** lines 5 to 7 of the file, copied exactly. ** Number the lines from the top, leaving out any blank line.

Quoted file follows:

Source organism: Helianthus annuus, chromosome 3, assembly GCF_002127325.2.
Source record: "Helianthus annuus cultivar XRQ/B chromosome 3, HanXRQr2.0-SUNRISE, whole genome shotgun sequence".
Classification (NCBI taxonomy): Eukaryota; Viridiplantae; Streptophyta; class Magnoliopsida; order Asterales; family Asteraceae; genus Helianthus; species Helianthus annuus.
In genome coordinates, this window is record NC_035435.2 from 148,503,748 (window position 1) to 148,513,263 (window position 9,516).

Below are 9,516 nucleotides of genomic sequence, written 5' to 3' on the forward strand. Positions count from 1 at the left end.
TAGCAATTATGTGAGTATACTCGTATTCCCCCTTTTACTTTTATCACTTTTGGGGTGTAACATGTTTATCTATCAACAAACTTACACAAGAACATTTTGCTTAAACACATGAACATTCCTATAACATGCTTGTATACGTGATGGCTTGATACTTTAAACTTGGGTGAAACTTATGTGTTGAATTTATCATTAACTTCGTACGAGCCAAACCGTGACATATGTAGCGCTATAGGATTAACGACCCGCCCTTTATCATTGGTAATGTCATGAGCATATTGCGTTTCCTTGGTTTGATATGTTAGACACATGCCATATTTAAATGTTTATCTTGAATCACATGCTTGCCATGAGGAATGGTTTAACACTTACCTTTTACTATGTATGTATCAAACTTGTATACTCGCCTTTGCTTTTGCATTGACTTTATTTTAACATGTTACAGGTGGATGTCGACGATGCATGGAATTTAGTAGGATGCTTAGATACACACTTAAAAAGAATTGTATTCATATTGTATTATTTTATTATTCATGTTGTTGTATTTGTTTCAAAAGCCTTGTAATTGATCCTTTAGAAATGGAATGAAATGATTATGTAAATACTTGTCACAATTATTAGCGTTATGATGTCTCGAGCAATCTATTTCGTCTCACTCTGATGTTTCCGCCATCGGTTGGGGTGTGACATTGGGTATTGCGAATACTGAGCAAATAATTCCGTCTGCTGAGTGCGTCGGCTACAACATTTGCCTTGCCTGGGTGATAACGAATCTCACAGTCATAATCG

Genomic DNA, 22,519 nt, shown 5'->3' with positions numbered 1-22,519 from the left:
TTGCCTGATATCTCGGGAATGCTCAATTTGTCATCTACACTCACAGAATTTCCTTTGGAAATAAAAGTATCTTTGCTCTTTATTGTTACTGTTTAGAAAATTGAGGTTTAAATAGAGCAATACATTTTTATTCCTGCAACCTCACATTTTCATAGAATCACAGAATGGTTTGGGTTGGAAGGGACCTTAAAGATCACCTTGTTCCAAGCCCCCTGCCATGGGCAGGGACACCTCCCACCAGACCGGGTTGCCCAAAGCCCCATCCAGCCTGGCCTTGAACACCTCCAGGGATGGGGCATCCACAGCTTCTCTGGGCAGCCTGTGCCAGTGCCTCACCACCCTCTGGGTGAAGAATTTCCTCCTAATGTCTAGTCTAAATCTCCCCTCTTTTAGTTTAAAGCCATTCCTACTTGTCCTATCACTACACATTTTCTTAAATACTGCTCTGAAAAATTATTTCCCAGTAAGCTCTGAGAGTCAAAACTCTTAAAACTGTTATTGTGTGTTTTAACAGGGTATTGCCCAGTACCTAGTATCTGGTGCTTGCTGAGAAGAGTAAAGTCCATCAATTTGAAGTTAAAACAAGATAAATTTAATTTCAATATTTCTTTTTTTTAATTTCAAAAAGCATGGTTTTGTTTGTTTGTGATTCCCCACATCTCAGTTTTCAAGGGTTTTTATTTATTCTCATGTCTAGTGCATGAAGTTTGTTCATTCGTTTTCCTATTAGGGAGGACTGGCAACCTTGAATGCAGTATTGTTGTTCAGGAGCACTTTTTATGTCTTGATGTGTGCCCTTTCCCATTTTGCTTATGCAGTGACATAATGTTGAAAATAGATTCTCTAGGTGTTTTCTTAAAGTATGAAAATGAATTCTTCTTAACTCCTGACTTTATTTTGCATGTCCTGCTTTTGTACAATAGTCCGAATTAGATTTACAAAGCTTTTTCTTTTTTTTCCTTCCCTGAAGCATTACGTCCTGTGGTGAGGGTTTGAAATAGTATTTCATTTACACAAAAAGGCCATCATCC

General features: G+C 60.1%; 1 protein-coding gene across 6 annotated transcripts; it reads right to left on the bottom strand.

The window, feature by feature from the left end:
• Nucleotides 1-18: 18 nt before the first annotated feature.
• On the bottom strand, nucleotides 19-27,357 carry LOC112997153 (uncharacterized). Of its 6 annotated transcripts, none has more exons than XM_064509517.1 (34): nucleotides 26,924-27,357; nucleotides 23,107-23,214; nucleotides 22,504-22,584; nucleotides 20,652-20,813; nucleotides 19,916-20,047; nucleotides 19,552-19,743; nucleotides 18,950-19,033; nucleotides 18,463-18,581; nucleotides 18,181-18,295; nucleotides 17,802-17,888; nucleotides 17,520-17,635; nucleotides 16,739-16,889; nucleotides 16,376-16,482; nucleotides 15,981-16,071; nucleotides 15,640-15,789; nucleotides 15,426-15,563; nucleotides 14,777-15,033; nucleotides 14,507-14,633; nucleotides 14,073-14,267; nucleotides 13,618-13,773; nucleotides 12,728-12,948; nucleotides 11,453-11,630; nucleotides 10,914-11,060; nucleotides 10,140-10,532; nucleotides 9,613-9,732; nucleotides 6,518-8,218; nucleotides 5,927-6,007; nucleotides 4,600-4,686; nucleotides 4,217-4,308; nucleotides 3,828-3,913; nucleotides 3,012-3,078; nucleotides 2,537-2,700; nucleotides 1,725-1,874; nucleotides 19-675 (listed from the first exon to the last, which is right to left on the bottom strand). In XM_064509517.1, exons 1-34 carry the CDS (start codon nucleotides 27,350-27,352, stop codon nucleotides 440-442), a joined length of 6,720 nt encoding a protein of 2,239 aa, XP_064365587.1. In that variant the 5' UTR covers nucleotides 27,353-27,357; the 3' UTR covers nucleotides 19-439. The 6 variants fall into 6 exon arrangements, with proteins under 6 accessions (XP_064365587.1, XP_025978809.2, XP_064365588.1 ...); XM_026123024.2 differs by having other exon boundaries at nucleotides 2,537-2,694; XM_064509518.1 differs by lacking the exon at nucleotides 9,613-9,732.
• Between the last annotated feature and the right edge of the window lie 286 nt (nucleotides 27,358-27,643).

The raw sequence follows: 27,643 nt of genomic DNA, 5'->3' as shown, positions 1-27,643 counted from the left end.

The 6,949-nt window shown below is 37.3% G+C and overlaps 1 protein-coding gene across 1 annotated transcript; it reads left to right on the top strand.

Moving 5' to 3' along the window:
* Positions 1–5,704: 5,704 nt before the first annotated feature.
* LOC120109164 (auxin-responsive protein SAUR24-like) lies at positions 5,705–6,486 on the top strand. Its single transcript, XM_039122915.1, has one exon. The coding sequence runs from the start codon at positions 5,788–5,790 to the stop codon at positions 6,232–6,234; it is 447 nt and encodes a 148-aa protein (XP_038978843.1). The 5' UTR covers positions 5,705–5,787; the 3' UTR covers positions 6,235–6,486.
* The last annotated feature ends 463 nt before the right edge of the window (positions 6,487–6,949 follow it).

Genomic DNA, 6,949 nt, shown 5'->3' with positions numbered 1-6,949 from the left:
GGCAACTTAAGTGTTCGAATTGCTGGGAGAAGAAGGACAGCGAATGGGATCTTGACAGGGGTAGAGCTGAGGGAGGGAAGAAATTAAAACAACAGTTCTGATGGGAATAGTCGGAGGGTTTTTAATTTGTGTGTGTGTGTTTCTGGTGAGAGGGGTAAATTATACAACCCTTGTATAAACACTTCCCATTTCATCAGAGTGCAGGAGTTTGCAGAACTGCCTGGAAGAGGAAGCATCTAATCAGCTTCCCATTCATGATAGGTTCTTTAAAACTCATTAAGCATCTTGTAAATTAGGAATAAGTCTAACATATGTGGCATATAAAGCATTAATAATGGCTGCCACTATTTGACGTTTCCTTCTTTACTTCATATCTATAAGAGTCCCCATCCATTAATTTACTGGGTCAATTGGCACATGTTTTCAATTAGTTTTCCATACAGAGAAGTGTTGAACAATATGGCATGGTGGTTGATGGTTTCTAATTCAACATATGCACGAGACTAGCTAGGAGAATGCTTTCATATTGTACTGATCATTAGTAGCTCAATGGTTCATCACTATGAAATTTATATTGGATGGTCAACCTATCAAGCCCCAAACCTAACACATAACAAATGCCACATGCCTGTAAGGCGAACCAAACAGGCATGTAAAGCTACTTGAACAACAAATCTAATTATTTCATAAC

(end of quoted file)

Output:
Below are 9,516 nucleotides of genomic sequence, written 5' to 3' on the forward strand. Positions count from 1 at the left end.
TAGCAATTATGTGAGTATACTCGTATTCCCCCTTTTACTTTTATCACTTTTGGGGTGTAACATGTTTATCTATCAACAAACTTACACAAGAACATTTTGCTTAAACACATGAACATTCCTATAACATGCTTGTATACGTGATGGCTTGATACTTTAAACTTGGGTGAAACTTATGTGTTGAATTTATCATTAACTTCGTACGAGCCAAACCGTGACATATGTAGCGCTATAGGATTAACGACCCGCCCTTTATCATTGGTAATGTCATGAGCATATTGCGTTTCCTTGGTTTGATATGTTAGACACATGCCATATTTAAATGTTTATCTTGAATCACATGCTTGCCATGAGGAATGGTTTAACACTTACCTTTTACTATGTATGTATCAAACTTGTATACTCGCCTTTGCTTTTGCATTGACTTTATTTTAACATGTTACAGGTGGATGTCGACGATGCATGGAATTTAGTAGGATGCTTAGATACACACTTAAAAAGAATTGTATTCATATTGTATTATTTTATTATTCATGTTGTTGTATTTGTTTCAAAAGCCTTGTAATTGATCCTTTAGAAATGGAATGAAATGATTATGTAAATACTTGTCACAATTATTAGCGTTATGATGTCTCGAGCAATCTATTTCGTCTCACTCTGATGTTTCCGCCATCGGTTGGGGTGTGACATTGGGTATTGCGAATACTGAGCAAATAATTCCGTCTGCTGAGTGCGTCGGCTACAACATTTGCCTTGCCTGGGTGATAACGAATCTCACAGTCATAATCG

Genomic DNA, 22,519 nt, shown 5'->3' with positions numbered 1-22,519 from the left: